The Agape Producing Machine’s Need for a Brain

My previous post introduced the concept that God designed the human being to function as an agape producing machine. Agape, seeking to benefit others, is the sole purpose for our existence.

In today’s world even the simplest machines have some sort of a computer type mechanism that provides guidance, e.g. a watch. God has provided a human being with a brain far superior to any computer that enables us to effectively produce agape, and doing so demands such a mechanism.

When we think of showing agape to others, it is easy to make the mistake of assuming that knowing how to best benefit others is obvious and intuitive. Often, if not most of the time, that is not the case.

For some reason a number of street corners in Greensboro are occupied by people holding up cardboard signs asking for money. I find myself searching for the agape response. My first impulse is to lower the car window and hand out a couple of dollars. However, on further thought I wonder why these people don’t avail themselves of the scores of government programs designed to help them or why they do not reach out to a local rescue mission. This line of reasoning leads me to ask whether giving them money enables them in a lifestyle not to their best interests. I also wonder whether the money will be used for alcohol or drugs.

This analysis reveals that displaying agape requires employment of the mind with which God has equipped us. The Apostle Paul made the same point in Philippians 1:9-10. “And this I pray, that your love (agape) may abound still more and more in knowledge and all discernment, that you may approve the things that are excellent….” Agape requires knowledge and discernment.

We realize the need to engage our minds also in seeking to identify the most loving alternative. Do I give money to the man on the street corner who seemingly is not working or do I add those dollars to the tip to the waitress in the restaurant who is a single mom that is working or do I give it toward missions?

Our minds are also needed to answer the “how much” question. Sometimes these quantitative type questions are the most difficult to answer.

In addition to the financial agape questions are ones dealing with use of our time and other resources in producing agape. We must conclude that producing agape draws heavily on our God-given mental resources.

Often well-intentioned people seek to display agape without effectively engaging their minds, which leads to wasting resources and even hurting those they were seeking to help. This sort of misguided agape is addressed in Marvin Olasky’s book, The Tragedy of American Compassion.

In functioning as an agape producing machine, good intentions are not enough. God has equipped us with a mind that we must employ in order to be effective.

One comment on “The Agape Producing Machine’s Need for a Brain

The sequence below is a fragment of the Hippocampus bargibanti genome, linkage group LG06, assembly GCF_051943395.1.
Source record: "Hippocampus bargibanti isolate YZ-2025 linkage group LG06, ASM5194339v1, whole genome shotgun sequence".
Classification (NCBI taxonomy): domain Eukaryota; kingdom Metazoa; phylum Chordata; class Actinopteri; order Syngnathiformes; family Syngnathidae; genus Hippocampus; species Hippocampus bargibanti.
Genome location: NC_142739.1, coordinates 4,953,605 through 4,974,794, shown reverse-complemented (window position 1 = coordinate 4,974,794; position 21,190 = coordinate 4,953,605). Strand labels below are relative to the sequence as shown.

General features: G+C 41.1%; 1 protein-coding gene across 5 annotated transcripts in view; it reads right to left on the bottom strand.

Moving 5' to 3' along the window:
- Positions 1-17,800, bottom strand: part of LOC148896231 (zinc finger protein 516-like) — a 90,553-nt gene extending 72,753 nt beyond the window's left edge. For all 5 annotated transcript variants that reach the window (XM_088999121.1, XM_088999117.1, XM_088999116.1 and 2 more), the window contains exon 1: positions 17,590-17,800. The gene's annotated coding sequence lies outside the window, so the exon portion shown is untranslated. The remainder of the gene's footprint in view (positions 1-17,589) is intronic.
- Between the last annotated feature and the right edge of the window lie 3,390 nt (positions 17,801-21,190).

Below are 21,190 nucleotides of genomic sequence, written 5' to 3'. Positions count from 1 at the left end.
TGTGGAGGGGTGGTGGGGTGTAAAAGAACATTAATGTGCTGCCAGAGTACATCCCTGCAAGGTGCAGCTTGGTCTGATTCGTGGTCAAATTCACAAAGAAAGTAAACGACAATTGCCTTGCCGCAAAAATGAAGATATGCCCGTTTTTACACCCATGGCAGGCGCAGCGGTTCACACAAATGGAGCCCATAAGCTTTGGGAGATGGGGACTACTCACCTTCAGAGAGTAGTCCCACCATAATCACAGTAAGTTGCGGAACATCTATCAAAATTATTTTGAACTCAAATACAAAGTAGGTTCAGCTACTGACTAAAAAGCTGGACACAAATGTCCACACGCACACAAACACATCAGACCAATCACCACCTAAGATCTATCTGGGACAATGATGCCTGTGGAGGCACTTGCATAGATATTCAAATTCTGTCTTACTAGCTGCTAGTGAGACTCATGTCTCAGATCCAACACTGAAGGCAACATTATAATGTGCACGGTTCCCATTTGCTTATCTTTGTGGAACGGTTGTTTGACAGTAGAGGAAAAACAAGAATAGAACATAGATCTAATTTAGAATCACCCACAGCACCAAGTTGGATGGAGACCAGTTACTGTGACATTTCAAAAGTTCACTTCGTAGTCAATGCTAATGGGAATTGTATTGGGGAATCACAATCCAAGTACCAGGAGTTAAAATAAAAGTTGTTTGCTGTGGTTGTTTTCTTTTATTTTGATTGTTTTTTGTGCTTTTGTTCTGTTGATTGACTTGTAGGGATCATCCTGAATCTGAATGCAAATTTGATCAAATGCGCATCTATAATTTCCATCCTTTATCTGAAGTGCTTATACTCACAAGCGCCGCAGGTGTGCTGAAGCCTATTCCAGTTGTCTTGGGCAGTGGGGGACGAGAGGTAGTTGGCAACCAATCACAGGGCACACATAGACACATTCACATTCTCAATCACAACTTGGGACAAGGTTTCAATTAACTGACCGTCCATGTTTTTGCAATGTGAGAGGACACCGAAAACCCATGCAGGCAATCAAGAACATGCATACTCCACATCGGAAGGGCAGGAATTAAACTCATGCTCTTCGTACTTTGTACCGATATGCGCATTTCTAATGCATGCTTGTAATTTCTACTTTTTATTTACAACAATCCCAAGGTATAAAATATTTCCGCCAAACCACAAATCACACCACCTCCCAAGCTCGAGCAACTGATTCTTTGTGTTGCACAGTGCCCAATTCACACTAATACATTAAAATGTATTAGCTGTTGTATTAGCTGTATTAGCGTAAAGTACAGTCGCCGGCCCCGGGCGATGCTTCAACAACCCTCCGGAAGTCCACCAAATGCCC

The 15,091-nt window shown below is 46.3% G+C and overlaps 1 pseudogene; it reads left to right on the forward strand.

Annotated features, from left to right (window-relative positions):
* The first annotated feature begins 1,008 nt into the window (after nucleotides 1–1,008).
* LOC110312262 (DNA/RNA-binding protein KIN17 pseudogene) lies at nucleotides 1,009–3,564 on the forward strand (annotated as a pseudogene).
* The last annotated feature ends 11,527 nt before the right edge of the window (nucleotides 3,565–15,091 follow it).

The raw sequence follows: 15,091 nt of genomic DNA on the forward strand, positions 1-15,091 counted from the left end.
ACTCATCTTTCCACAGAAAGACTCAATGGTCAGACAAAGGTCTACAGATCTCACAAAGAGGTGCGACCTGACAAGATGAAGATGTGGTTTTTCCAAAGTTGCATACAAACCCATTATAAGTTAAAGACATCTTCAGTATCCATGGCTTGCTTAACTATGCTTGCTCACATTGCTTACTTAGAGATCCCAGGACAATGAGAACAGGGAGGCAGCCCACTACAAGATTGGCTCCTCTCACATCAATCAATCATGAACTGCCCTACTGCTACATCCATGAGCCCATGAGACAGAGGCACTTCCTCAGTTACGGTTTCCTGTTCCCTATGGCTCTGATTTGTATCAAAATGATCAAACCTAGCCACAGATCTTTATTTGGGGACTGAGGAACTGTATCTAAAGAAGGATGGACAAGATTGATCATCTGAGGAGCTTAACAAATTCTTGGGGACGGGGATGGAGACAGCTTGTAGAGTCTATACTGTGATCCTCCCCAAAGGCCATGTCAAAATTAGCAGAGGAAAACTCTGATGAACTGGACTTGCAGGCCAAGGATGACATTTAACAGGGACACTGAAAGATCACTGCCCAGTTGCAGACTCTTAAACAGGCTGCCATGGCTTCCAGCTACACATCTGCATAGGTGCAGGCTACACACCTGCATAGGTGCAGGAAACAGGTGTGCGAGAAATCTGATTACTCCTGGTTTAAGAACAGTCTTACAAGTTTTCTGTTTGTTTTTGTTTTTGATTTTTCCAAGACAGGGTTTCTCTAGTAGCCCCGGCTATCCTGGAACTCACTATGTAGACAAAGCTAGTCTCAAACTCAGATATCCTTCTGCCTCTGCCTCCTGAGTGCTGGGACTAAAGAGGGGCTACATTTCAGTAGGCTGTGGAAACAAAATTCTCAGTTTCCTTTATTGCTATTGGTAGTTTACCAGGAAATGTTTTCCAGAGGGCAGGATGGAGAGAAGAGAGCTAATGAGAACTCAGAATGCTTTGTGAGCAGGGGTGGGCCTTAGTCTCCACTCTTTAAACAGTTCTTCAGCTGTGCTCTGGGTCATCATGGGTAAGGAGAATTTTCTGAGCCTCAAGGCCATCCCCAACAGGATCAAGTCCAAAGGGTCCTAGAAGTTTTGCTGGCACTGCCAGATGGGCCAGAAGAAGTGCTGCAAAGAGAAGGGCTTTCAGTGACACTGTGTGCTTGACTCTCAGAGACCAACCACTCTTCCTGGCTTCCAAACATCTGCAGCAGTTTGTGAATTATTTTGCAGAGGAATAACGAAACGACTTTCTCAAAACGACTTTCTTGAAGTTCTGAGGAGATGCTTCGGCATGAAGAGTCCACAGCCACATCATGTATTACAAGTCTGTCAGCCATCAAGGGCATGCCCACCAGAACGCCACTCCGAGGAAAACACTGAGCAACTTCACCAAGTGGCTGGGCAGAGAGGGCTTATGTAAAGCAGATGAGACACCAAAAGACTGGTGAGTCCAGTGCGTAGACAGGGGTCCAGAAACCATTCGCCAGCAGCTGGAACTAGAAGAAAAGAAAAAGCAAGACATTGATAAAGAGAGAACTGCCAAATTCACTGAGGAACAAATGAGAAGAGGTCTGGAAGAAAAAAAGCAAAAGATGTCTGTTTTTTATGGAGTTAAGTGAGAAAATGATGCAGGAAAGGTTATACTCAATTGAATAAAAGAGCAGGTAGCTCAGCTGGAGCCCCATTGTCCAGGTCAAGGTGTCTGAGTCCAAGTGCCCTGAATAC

1. CK says:

    I found your blog doing a search on Mother Teresa, and plan to add your blog to my reading list. I currently live in NYC, and see the homeless often. That verse haunts me about Jesus separating the Goats from His Sheep (wheat/chaff), and says when I was hungry you did not feed me, in prison you did not visit me….as what you did to the least of these you did unto me. When I was walking downtown one day, I walked passed a bronze statue outside of a Catholic Church. It was a statue of a man sitting cross legged on the sidewalk, covered with a blanket and a hand was outstretched. However, the hand has a hole to signify Jesus as the beggar. I read this verse as a high school student and it always stayed in my frontal lobe. When I see the homeless, I see Jesus and try to stop and introduce myself, ask for their name. I used to give money but read on a mission website to give meal cards in bulk like Subway (healthier options). I tell them that they matter, that God loves them so much, and how important they are. I know four by name.

    I live near Central Park, and at a nearby church, two homeless men sleep literally at the foot of the majestic doors, a fluorescent cross hangs diagonally above them. The church does offer weekly meals, and in its outside messages, seem to welcome all. Shouldn’t we all sleep at the foot of the cross?

    At the same time, I struggle with my faith at times. I am estranged from my mom and sister, which equates to my entire large family but one brother due to their control, strong characteristics of MNPD/Sociopathy; have major trust issues/PTSD. As a professed believer that Jesus stands before God and my wretched-self, the contradictions (cognitive dissonance) is soul-sucking. So many verses/warnings come to mind like giving to the poor but without love means nothing; ever learning and never coming to the knowledge of the truth; my sheep hear my voice. Do I hear Jesus’ voice? Like Whitney Houston’s song goes “How will I know?”

    So you can glean correctly that I’m searching for answers.

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